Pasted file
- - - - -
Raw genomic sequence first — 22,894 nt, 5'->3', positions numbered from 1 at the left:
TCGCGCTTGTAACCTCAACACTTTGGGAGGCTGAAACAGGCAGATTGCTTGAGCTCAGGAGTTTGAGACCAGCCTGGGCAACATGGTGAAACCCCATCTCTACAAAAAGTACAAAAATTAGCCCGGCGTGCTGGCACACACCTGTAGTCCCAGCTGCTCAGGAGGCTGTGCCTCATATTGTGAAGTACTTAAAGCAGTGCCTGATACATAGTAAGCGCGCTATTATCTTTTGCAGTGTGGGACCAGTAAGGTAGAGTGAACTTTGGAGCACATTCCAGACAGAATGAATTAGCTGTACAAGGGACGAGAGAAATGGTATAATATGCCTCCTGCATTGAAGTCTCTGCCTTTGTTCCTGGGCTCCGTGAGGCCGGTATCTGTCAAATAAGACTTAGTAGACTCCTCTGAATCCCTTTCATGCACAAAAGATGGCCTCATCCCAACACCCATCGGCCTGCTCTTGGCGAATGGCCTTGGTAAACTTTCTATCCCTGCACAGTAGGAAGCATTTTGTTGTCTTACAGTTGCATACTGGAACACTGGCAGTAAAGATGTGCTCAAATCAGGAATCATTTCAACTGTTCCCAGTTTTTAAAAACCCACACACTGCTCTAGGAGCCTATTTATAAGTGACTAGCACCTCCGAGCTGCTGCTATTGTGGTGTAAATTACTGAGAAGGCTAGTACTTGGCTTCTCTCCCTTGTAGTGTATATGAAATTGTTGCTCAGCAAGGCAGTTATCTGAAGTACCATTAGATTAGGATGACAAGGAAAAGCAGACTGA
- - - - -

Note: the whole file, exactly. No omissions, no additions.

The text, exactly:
Raw genomic sequence first — 22,894 nt, 5'->3', positions numbered from 1 at the left:
TCGCGCTTGTAACCTCAACACTTTGGGAGGCTGAAACAGGCAGATTGCTTGAGCTCAGGAGTTTGAGACCAGCCTGGGCAACATGGTGAAACCCCATCTCTACAAAAAGTACAAAAATTAGCCCGGCGTGCTGGCACACACCTGTAGTCCCAGCTGCTCAGGAGGCTGTGCCTCATATTGTGAAGTACTTAAAGCAGTGCCTGATACATAGTAAGCGCGCTATTATCTTTTGCAGTGTGGGACCAGTAAGGTAGAGTGAACTTTGGAGCACATTCCAGACAGAATGAATTAGCTGTACAAGGGACGAGAGAAATGGTATAATATGCCTCCTGCATTGAAGTCTCTGCCTTTGTTCCTGGGCTCCGTGAGGCCGGTATCTGTCAAATAAGACTTAGTAGACTCCTCTGAATCCCTTTCATGCACAAAAGATGGCCTCATCCCAACACCCATCGGCCTGCTCTTGGCGAATGGCCTTGGTAAACTTTCTATCCCTGCACAGTAGGAAGCATTTTGTTGTCTTACAGTTGCATACTGGAACACTGGCAGTAAAGATGTGCTCAAATCAGGAATCATTTCAACTGTTCCCAGTTTTTAAAAACCCACACACTGCTCTAGGAGCCTATTTATAAGTGACTAGCACCTCCGAGCTGCTGCTATTGTGGTGTAAATTACTGAGAAGGCTAGTACTTGGCTTCTCTCCCTTGTAGTGTATATGAAATTGTTGCTCAGCAAGGCAGTTATCTGAAGTACCATTAGATTAGGATGACAAGGAAAAGCAGACTGA